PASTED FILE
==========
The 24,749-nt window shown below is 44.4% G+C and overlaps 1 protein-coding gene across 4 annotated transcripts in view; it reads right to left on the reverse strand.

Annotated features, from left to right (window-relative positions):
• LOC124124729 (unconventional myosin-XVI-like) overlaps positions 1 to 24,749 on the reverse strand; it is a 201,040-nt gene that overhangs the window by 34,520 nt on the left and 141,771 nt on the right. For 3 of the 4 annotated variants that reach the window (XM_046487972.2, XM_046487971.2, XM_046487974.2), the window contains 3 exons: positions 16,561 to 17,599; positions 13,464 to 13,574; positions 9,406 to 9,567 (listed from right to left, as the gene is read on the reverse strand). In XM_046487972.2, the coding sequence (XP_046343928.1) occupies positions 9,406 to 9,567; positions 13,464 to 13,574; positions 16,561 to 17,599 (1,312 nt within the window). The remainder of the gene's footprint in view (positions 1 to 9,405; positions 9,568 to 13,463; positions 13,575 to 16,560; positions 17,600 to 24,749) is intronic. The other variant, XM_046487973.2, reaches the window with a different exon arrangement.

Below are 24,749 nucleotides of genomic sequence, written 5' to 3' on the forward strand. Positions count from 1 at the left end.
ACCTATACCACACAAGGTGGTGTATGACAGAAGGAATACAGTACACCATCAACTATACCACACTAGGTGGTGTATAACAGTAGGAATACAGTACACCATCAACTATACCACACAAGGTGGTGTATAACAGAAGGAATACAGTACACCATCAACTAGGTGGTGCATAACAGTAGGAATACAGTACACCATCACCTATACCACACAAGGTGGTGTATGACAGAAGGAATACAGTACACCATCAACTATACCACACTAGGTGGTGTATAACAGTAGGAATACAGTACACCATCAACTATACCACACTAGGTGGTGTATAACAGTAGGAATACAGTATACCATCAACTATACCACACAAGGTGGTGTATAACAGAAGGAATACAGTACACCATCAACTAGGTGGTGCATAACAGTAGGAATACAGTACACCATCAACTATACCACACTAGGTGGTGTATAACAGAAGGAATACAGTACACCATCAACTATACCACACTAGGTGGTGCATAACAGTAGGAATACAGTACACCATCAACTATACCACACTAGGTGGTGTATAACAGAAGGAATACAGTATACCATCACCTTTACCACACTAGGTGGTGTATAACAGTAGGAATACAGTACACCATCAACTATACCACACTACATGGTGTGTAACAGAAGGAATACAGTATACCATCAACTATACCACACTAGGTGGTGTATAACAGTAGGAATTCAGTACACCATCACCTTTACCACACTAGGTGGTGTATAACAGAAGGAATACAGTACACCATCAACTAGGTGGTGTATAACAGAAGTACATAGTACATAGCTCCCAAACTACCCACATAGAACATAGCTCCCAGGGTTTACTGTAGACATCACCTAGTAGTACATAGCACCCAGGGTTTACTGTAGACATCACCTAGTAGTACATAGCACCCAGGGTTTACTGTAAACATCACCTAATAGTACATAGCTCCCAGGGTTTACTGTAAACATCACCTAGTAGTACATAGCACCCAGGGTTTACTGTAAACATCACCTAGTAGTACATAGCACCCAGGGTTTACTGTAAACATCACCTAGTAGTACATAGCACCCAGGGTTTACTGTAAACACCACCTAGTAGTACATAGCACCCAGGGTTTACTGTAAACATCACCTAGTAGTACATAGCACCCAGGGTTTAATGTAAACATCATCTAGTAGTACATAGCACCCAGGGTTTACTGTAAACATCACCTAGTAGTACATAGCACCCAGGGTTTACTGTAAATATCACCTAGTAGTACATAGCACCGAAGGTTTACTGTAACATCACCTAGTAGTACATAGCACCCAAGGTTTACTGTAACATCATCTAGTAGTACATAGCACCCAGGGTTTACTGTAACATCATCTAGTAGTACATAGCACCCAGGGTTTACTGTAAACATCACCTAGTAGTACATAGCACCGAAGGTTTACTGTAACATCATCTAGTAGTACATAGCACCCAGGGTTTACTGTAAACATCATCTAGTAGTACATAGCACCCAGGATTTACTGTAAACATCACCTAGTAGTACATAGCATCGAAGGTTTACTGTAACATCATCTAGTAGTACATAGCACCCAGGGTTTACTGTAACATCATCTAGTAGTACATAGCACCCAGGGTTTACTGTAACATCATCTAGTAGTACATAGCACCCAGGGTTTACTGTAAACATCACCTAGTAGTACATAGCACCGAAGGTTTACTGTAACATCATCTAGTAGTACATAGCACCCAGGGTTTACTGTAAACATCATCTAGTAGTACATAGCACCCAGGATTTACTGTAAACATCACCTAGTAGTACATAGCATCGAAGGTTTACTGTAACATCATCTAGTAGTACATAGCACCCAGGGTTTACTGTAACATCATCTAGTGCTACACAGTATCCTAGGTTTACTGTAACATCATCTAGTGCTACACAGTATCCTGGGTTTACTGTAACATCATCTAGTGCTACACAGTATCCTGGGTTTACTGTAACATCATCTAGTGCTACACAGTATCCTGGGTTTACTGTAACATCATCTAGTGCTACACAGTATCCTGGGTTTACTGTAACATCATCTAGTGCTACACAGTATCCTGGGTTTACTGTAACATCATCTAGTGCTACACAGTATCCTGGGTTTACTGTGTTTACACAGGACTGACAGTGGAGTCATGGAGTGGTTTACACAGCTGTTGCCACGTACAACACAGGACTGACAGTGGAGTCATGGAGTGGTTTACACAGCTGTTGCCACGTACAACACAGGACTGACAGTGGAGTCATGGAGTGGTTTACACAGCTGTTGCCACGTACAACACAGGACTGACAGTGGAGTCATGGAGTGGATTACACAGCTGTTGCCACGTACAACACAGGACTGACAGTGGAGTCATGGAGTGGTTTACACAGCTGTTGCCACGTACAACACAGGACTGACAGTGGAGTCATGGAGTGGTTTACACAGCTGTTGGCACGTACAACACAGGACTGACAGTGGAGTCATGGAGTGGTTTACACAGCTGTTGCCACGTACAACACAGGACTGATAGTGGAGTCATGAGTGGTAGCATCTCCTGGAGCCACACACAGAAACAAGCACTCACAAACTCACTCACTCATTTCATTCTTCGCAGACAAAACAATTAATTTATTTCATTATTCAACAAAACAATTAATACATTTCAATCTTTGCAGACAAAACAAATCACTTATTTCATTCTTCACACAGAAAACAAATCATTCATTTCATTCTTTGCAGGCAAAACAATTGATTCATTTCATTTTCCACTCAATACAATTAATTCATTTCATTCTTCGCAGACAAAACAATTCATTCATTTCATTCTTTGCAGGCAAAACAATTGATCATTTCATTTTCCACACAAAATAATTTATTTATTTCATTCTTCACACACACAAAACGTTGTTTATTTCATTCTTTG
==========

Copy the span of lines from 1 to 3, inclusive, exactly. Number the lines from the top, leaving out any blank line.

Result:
The 24,749-nt window shown below is 44.4% G+C and overlaps 1 protein-coding gene across 4 annotated transcripts in view; it reads right to left on the reverse strand.

Annotated features, from left to right (window-relative positions):
• LOC124124729 (unconventional myosin-XVI-like) overlaps positions 1 to 24,749 on the reverse strand; it is a 201,040-nt gene that overhangs the window by 34,520 nt on the left and 141,771 nt on the right. For 3 of the 4 annotated variants that reach the window (XM_046487972.2, XM_046487971.2, XM_046487974.2), the window contains 3 exons: positions 16,561 to 17,599; positions 13,464 to 13,574; positions 9,406 to 9,567 (listed from right to left, as the gene is read on the reverse strand). In XM_046487972.2, the coding sequence (XP_046343928.1) occupies positions 9,406 to 9,567; positions 13,464 to 13,574; positions 16,561 to 17,599 (1,312 nt within the window). The remainder of the gene's footprint in view (positions 1 to 9,405; positions 9,568 to 13,463; positions 13,575 to 16,560; positions 17,600 to 24,749) is intronic. The other variant, XM_046487973.2, reaches the window with a different exon arrangement.